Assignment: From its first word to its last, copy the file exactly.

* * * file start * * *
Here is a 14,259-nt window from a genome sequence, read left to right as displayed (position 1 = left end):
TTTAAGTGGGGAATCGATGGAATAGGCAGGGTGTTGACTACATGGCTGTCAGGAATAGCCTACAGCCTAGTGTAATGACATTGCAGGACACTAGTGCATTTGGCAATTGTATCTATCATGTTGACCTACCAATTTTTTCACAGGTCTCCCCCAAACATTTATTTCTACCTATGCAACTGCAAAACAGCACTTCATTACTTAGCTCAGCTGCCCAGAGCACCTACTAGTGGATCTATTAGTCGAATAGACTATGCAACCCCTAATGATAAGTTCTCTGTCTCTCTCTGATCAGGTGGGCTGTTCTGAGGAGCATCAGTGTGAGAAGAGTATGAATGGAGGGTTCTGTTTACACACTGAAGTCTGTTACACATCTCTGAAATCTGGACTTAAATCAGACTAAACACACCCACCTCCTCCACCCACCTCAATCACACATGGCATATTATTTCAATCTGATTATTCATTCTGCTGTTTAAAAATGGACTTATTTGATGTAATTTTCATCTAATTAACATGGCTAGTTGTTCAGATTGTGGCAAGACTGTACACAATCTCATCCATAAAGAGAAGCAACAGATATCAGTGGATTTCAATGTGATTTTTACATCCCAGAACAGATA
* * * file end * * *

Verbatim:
Here is a 14,259-nt window from a genome sequence, read left to right as displayed (position 1 = left end):
TTTAAGTGGGGAATCGATGGAATAGGCAGGGTGTTGACTACATGGCTGTCAGGAATAGCCTACAGCCTAGTGTAATGACATTGCAGGACACTAGTGCATTTGGCAATTGTATCTATCATGTTGACCTACCAATTTTTTCACAGGTCTCCCCCAAACATTTATTTCTACCTATGCAACTGCAAAACAGCACTTCATTACTTAGCTCAGCTGCCCAGAGCACCTACTAGTGGATCTATTAGTCGAATAGACTATGCAACCCCTAATGATAAGTTCTCTGTCTCTCTCTGATCAGGTGGGCTGTTCTGAGGAGCATCAGTGTGAGAAGAGTATGAATGGAGGGTTCTGTTTACACACTGAAGTCTGTTACACATCTCTGAAATCTGGACTTAAATCAGACTAAACACACCCACCTCCTCCACCCACCTCAATCACACATGGCATATTATTTCAATCTGATTATTCATTCTGCTGTTTAAAAATGGACTTATTTGATGTAATTTTCATCTAATTAACATGGCTAGTTGTTCAGATTGTGGCAAGACTGTACACAATCTCATCCATAAAGAGAAGCAACAGATATCAGTGGATTTCAATGTGATTTTTACATCCCAGAACAGATA